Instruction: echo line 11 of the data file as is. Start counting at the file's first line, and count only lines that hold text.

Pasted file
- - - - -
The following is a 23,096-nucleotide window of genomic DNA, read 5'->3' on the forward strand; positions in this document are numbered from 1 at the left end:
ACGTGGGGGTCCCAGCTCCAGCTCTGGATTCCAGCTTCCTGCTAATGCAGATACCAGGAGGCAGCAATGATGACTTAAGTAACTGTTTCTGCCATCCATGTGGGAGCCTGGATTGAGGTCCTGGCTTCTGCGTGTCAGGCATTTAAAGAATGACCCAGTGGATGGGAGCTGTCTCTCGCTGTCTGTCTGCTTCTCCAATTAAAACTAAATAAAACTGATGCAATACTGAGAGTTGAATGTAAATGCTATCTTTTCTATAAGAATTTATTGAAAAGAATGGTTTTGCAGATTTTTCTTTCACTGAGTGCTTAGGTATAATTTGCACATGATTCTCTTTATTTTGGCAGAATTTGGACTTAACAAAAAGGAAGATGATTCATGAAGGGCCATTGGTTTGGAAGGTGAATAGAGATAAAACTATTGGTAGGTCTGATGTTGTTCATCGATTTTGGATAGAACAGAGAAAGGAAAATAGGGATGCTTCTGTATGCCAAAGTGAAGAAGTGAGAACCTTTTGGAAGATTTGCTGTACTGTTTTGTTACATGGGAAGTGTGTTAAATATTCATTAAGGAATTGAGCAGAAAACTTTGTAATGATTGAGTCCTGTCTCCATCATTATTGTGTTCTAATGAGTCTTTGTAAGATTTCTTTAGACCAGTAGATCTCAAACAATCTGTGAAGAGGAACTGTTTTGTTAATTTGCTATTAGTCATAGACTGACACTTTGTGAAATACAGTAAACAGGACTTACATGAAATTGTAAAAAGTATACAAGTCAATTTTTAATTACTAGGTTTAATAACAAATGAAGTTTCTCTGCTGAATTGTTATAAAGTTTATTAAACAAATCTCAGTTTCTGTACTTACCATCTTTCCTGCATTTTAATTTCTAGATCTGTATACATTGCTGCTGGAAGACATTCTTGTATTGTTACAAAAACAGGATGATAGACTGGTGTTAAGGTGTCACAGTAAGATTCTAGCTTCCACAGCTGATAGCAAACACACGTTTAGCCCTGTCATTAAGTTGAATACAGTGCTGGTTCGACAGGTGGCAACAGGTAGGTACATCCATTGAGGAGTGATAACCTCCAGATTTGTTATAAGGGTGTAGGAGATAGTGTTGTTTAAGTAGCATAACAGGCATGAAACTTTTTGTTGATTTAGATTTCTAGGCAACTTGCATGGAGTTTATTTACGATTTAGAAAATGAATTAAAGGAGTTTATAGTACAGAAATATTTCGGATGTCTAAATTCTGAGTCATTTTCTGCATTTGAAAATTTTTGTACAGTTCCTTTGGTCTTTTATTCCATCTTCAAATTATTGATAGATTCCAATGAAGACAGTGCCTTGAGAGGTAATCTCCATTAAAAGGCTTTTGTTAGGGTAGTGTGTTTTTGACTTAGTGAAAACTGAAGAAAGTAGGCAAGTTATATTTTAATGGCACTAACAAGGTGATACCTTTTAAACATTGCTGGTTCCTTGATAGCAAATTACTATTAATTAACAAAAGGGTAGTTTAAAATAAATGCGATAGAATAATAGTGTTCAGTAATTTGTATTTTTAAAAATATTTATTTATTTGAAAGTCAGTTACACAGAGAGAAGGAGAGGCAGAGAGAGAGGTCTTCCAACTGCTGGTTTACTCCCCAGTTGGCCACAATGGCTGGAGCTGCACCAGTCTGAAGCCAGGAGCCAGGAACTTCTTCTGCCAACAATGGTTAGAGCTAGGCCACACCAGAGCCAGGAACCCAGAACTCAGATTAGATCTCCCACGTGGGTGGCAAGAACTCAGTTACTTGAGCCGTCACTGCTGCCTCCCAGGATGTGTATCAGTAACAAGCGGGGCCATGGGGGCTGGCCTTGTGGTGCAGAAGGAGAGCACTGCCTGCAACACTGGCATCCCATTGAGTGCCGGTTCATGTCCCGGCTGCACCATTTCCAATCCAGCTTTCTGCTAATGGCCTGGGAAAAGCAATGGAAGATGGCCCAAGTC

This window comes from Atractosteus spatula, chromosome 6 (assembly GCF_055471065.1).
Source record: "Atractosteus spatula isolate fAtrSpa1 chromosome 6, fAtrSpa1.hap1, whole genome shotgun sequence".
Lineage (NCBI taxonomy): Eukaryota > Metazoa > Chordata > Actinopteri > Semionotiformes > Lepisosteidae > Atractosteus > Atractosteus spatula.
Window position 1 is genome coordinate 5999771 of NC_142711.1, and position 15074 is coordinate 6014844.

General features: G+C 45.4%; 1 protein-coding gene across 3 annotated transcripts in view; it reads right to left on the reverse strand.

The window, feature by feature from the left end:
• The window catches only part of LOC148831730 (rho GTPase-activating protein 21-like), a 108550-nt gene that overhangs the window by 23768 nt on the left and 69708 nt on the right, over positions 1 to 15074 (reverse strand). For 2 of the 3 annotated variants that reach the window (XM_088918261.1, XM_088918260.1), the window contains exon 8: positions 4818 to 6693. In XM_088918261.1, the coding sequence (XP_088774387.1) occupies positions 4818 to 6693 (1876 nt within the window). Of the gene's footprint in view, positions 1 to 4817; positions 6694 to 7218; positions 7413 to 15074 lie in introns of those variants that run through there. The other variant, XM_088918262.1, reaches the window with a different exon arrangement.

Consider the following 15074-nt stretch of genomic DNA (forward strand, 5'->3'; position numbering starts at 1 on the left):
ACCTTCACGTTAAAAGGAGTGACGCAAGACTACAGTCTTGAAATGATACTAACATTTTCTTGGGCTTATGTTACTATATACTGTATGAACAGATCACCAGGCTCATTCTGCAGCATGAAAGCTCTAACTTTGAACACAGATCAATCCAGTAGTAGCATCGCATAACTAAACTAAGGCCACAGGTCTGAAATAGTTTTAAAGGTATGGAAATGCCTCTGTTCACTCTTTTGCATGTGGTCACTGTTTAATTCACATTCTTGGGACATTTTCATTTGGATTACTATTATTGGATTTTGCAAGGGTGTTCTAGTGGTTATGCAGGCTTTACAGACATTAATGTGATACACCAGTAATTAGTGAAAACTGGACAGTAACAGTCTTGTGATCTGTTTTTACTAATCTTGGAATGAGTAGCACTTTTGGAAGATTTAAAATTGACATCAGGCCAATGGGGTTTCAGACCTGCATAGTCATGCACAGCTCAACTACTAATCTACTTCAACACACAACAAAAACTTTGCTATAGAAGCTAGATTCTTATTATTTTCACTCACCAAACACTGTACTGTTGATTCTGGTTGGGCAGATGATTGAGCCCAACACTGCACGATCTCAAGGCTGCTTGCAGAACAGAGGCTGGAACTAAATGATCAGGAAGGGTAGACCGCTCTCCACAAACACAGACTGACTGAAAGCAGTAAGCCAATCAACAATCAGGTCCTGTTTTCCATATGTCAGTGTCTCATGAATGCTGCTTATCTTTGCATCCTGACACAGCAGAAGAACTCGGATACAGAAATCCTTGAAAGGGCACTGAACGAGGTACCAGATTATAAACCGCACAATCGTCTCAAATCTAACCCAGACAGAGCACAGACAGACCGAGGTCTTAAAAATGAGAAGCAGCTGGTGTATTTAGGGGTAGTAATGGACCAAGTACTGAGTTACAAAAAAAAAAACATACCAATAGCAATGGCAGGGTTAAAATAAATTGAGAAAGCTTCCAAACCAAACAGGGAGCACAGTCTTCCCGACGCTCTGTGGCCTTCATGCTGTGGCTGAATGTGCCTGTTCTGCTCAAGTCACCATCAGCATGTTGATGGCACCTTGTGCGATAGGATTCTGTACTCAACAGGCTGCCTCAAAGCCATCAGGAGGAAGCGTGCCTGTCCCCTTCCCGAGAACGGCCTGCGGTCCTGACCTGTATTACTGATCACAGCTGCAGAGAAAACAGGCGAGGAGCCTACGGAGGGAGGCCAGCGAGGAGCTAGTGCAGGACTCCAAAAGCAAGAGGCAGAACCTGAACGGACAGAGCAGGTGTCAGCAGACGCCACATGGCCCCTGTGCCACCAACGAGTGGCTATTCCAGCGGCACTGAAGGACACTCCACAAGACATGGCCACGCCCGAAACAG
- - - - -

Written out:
ACCTTCACGTTAAAAGGAGTGACGCAAGACTACAGTCTTGAAATGATACTAACATTTTCTTGGGCTTATGTTACTATATACTGTATGAACAGATCACCAGGCTCATTCTGCAGCATGAAAGCTCTAACTTTGAACACAGATCAATCCAGTAGTAGCATCGCATAACTAAACTAAGGCCACAGGTCTGAAATAGTTTTAAAGGTATGGAAATGCCTCTGTTCACTCTTTTGCATGTGGTCACTGTTTAATTCACATTCTTGGGACATTTTCATTTGGATTACTATTATTGGATTTTGCAAGGGTGTTCTAGTGGTTATGCAGGCTTTACAGACATTAATGTGATACACCAGTAATTAGTGAAAACTGGACAGTAACAGTCTTGTGATCTGTTTTTACTAATCTTGGAATGAGTAGCACTTTTGGAAGATTTAAAATTGACATCAGGCCAATGGGGTTTCAGACCTGCATAGTCATGCACAGCTCAACTACTAATCTACTTCAACACACAACAAAAACTTTGCTATAGAAGCTAGATTCTTATTATTTTCACTCACCAAACACTGTACTGTTGATTCTGGTTGGGCAGATGATTGAGCCCAACACTGCACGATCTCAAGGCTGCTTGCAGAACAGAGGCTGGAACTAAATGATCAGGAAGGGTAGACCGCTCTCCACAAACACAGACTGACTGAAAGCAGTAAGCCAATCAACAATCAGGTCCTGTTTTCCATATGTCAGTGTCTCATGAATGCTGCTTATCTTTGCATCCTGACACAGCAGAAGAACTCGGATACAGAAATCCTTGAAAGGGCACTGAACGAGGTACCAGATTATAAACCGCACAATCGTCTCAAATCTAACCCAGACAGAGCACAGACAGACCGAGGTCTTAAAAATGAGAAGCAGCTGGTGTATTTAGGGGTAGTAATGGACCAAGTACTGAGTTACAAAAAAAAAAACATACCAATAGCAATGGCAGGGTTAAAATAAATTGAGAAAGCTTCCAAACCAAACAGGGAGCACAGTCTTCCCGACGCTCTGTGGCCTTCATGCTGTGGCTGAATGTGCCTGTTCTGCTCAAGTCACCATCAGCATGTTGATGGCACCTTGTGCGATAGGATTCTGTACTCAACAGGCTGCCTCAAAGCCATCAGGAGGAAGCGTGCCTGTCCCCTTCCCGAGAACGGCCTGCGGTCCTGACCTGTATTACTGATCACAGCTGCAGAGAAAACAGGCGAGGAGCCTACGGAGGGAGGCCAGCGAGGAGCTAGTGCAGGACTCCAAAAGCAAGAGGCAGAACCTGAACGGACAGAGCAGGTGTCAGCAGACGCCACATGGCCCCTGTGCCACCAACGAGTGGCTATTCCAGCGGCACTGAAGGACACTCCACAAGACATGGCCACGCCCGAAACAG